The first time I saw an original Rembrandt was in the National Gallery in Washington, DC. I wept with emotion, I was so moved.
When I went to St. Petersburg, Florida, and visited the Salvador Dali museum, I also teared up. Almost every time I see a Renoir, Monet, Sargent, Morrisot, or Van Gogh, I get overwhelmed with emotion and the tears bubble up and start to drip down my face. Today was no different when I visited the De Young museum in San Francisco to see “Van Gogh, Guaguin, Cezanne, and Beyond” an exhibit visiting from the Museum d'Orsay.
I was at the De Young for the very first tour, the 7:30 AM time slot. Being the first group provided a rare opportunity of being able to breathe in and soak up the experience without many people bumping into you. It almost had a feeling as if this were a private viewing.
The first painting I saw was Renoir’s “Young Girls at the Piano.” I was filled with emotion, started to feel those emotions swell in me, and just stood there in awe. It was almost as if I could hear these young girl's conversation along with the piano notes. I was once again taken to another world that art sometimes provides.
John Singer Sargent’s portrait of the Spanish singer, La Carmencita, was absolutely breathtaking. It is a large portrait and stunning. This is one of those paintings you have to see in real life because no photo does it justice.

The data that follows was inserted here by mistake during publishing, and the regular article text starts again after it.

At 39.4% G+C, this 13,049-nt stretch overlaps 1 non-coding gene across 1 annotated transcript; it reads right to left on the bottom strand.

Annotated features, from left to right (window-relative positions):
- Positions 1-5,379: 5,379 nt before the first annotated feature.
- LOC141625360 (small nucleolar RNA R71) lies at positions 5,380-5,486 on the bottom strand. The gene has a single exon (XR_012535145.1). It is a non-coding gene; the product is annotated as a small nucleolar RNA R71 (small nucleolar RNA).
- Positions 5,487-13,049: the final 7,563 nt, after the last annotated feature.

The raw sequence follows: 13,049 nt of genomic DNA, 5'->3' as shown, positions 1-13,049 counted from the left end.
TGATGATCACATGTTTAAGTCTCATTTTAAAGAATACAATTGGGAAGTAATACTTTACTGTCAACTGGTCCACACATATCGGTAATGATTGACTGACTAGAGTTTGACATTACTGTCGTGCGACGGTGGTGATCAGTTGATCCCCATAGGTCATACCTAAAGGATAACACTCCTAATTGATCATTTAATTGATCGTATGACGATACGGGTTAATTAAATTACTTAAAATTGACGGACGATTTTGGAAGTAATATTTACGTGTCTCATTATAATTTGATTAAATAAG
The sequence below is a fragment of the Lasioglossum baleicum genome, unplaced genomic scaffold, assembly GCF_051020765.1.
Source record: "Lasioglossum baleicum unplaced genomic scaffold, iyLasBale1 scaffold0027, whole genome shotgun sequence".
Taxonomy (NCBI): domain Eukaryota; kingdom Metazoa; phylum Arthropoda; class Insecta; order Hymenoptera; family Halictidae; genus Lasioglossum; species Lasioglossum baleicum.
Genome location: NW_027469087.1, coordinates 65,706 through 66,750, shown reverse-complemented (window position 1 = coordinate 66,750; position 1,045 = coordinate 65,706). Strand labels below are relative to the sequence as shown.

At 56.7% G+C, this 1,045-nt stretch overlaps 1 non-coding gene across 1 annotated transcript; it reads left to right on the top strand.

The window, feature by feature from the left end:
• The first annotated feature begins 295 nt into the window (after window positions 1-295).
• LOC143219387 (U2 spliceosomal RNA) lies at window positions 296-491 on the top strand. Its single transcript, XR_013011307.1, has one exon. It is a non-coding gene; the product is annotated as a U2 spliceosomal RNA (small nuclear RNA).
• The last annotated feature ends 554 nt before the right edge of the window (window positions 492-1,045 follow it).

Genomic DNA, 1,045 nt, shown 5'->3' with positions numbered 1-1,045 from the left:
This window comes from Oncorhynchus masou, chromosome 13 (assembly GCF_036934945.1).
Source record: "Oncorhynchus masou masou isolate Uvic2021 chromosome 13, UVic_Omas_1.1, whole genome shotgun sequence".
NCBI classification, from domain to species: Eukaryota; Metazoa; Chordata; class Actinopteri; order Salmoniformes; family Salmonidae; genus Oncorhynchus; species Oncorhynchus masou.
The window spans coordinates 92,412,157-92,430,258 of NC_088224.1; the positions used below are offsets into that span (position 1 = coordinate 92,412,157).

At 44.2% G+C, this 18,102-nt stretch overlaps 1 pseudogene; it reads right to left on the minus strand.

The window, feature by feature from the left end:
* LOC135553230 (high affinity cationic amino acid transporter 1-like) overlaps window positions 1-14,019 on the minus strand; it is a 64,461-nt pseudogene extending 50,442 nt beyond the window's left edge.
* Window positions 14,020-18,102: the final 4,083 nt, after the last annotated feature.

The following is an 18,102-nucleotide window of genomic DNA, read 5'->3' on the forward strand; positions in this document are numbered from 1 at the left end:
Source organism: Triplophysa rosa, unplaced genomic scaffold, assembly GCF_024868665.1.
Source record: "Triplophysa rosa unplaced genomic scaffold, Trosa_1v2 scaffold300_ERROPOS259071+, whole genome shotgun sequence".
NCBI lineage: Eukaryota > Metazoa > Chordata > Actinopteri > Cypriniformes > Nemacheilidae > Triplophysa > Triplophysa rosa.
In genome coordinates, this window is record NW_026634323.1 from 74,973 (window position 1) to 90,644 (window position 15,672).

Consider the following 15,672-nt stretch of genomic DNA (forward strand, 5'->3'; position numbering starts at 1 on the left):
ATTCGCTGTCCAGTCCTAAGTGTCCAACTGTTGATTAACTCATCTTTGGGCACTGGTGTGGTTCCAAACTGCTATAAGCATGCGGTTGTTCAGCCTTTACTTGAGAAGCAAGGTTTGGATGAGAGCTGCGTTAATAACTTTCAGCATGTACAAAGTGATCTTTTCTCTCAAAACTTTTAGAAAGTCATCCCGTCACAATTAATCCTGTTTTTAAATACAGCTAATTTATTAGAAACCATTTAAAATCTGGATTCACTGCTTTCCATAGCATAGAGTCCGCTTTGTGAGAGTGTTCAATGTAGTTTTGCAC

The exhibit also included some small study canvases of Georges Seurat’s “A Sunday on La Grande Jatte”. I have seen the original in Chicago, so seeing these small study’s made me appreciate his work all that much more. The amount of planning and preparation to create his huge masterpiece could be seen in these small study canvases as he prepared to put all these little vignettes together to make the whole.
However, Van Gogh’s painting of his bedroom, for me, seemed to be the most powerful. It was this painting that seemed to be allowing us to peer in and see Van Gogh even more exposed than any of his other work.
When I saw this painting of Van Gogh's bedroom, it was as if I could see how he could not control this creative energy. It was as if that creative force comes whenever it wants and he knows he has to capture and use that energy immediately. He probably looked around and saw he had no subject; there was no model, he couldn't create a still life, and probably couldn't go outside to paint or knew the energy would flee before he could compose a subject outdoors. So, ror whatever reason, he had to paint what was sitting and staring right in front of him; his room.
Painting something so ordinary and banal allowed me to see more of who Van Gogh really was than any of his other work. I could almost feel how he knew and realized how creative energy works. He knew he had to immediately harness and use it, or lose it. So he chose to sit down and paint. As a result, we now have this little masterpiece and a little window into his use of the creative energy force; a simple painting of his surroundings.
There are other artists work in this exhibit, too, including Toulouse-Latrec, Paul Cezanne, Pierre Bernard and even a Picasso. It is a wonderful exhibit. Hope you can go see it.